Justice Department Settles Immigration-Related Discrimination Claim Against Staffing Company
The Department of Justice announced today that it has reached a settlement agreement with Onin Staffing LLC (Onin Staffing), a Birmingham, Alabama-based staffing company with locations in over a dozen states. The settlement resolves the Department’s investigation into whether the company violated the Immigration and Nationality Act (INA) by discriminating against work-authorized, non-U.S. citizens in McAllen, Texas, because of their citizenship status when verifying their authorization to work in the United States.
“Employers must ensure that their employees are properly trained regarding the employment eligibility verification process so that they do not violate federal law by requiring additional, unnecessary work authorization documents based on a worker’s citizenship status,” said Assistant Attorney General Eric Dreiband of the Civil Rights Division. “We commend Onin Staffing for their commitment to ensuring that all future document requests will comply with the law.”
The Department’s investigation concluded that from at least May 2018 until at least May 2019, Onin Staffing employees in its McAllen, Texas, office required specific work authorization documents from all non-U.S. citizens, while not imposing a similar requirement on U.S. citizens. Federal law allows all work-authorized individuals, regardless of citizenship status, to choose which valid, legally acceptable documents to present to demonstrate their ability to work in the United States. The anti-discrimination provision of the INA prohibits employers from requesting more or different documents than necessary to prove work authorization based on employees’ citizenship status or national origin.
Under the terms of the settlement, the company will pay a civil penalty of $70,695, train certain employees on the requirements of the INA’s anti-discrimination provision, and be subject to departmental monitoring and reporting requirements. Additionally, to avoid discrimination in the future, the company must change features of the Form I-9 software it uses that do not comply with federal law.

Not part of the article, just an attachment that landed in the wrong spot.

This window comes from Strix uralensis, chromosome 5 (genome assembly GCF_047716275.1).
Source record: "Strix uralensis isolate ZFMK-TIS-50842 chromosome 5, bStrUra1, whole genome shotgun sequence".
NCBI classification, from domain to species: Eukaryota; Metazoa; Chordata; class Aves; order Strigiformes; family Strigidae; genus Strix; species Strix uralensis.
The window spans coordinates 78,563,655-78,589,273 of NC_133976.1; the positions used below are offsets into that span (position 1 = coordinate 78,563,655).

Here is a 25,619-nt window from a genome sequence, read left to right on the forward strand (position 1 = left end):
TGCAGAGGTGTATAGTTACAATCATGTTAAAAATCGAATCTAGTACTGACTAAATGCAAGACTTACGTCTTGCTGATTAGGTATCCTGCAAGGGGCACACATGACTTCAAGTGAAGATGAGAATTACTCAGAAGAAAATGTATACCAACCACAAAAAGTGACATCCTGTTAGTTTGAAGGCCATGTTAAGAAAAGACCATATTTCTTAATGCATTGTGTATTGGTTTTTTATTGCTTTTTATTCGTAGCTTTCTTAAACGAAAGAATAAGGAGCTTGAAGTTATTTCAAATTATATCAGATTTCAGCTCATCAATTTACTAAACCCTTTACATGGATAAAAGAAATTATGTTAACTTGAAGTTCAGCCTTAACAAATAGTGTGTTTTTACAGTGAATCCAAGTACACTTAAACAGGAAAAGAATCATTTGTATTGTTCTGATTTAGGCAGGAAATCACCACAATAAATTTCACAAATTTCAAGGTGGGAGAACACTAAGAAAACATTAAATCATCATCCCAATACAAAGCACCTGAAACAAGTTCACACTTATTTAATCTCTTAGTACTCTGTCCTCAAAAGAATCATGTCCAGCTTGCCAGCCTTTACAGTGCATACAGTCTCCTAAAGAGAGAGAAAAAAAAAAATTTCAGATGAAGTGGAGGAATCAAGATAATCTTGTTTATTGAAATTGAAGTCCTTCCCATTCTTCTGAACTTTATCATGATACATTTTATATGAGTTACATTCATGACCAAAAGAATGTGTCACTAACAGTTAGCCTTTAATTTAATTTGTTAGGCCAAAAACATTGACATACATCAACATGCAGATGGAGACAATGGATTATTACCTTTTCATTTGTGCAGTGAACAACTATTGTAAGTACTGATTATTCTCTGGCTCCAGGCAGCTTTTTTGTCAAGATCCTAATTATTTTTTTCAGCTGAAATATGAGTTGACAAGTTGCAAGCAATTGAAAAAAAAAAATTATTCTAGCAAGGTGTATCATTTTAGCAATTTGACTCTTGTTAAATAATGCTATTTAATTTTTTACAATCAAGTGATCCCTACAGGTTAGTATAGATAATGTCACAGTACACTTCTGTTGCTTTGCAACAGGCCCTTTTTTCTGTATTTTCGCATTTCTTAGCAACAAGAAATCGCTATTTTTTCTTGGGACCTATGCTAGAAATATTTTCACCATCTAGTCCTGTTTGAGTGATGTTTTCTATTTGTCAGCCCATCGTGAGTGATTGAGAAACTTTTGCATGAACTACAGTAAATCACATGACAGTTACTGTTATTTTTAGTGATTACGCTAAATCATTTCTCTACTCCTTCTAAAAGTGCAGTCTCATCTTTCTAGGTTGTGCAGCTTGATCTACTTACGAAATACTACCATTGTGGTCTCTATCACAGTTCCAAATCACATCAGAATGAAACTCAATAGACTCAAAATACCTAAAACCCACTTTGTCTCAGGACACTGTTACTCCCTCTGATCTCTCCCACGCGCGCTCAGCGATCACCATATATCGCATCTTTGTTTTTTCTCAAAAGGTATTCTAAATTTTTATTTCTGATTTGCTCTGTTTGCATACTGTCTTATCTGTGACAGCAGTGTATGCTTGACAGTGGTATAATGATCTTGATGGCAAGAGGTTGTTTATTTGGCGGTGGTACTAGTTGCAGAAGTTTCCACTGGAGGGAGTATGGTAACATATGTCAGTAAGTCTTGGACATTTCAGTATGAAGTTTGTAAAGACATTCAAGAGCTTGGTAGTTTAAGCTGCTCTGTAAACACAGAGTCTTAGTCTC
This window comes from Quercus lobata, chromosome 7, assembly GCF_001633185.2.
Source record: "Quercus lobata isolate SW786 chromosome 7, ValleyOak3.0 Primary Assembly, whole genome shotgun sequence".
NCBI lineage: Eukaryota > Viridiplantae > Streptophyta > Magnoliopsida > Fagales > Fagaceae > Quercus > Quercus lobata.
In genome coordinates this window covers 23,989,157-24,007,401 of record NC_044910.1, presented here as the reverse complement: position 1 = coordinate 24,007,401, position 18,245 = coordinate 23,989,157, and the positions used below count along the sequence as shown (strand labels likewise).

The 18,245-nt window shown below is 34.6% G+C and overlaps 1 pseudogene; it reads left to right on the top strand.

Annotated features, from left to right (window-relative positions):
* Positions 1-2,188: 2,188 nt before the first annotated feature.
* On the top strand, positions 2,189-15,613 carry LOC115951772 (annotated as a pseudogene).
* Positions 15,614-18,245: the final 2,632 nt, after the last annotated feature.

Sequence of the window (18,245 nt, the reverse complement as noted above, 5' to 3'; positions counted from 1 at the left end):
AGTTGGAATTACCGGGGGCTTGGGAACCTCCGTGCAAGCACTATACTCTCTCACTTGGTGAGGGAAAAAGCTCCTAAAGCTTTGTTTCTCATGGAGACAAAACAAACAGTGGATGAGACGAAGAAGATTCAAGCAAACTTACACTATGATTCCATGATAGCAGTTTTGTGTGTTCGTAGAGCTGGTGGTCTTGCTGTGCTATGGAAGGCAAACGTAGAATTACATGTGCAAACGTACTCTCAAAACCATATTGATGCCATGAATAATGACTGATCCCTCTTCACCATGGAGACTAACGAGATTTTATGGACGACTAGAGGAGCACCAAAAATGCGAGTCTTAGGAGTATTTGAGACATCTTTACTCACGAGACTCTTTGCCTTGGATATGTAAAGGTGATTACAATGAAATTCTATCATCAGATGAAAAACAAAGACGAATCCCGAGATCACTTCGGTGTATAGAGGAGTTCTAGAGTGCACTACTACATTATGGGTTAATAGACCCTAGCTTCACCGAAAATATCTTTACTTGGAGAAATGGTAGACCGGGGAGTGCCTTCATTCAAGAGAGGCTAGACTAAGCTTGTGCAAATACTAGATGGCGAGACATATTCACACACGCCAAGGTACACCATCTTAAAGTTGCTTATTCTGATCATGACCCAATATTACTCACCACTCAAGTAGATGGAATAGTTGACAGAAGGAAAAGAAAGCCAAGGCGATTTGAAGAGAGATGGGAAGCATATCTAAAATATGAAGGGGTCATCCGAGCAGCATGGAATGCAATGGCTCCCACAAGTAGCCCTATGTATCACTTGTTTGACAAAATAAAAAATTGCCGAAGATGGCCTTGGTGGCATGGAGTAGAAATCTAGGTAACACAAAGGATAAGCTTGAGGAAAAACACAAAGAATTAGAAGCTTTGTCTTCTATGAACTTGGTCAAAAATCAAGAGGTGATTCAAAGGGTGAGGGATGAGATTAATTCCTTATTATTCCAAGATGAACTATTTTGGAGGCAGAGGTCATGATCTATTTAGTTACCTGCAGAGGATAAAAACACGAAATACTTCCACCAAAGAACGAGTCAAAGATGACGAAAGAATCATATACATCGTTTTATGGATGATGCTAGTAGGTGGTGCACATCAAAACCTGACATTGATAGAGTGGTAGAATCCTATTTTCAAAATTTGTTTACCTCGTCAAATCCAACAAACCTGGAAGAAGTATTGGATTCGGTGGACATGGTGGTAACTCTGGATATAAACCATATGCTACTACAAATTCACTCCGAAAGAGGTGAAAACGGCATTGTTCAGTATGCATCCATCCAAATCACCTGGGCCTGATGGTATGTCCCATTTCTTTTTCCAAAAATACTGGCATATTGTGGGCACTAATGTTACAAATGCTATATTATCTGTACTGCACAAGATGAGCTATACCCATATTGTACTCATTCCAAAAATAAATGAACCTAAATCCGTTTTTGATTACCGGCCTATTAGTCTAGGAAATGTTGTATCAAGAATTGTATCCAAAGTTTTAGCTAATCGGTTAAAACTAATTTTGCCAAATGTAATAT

The Immigrant and Employee Rights Section (IER) is responsible for enforcing the anti-discrimination provision of the INA. Among other things, the statute prohibits discrimination based on citizenship status and national origin in hiring, firing, or recruitment or referral for a fee; unfair documentary practices; retaliation; and intimidation.
More information on how employers can avoid discrimination in the Form I-9 and E-Verify processes is available here. For more information about protections against employment discrimination under immigration laws, call IER’s worker hotline at 1-800-255-7688 (1-800-237-2515, TTY for hearing impaired); call IER’s employer hotline at 1-800-255-8155 (1-800-237-2515, TTY for hearing impaired); sign up for a free webinar; email IER@usdoj.gov; or visit IER’s English and Spanish websites. Subscribe to GovDelivery to receive updates from IER.
Applicants or employees who believe they were subjected to discrimination based on their citizenship, immigration status, or national origin in hiring, firing, or recruitment or referral for a fee; or discrimination in the employment eligibility verification process (Form I-9 and E-Verify) based on their citizenship, immigration status, or national origin; or retaliation can file a charge or contact IER’s worker hotline for assistance.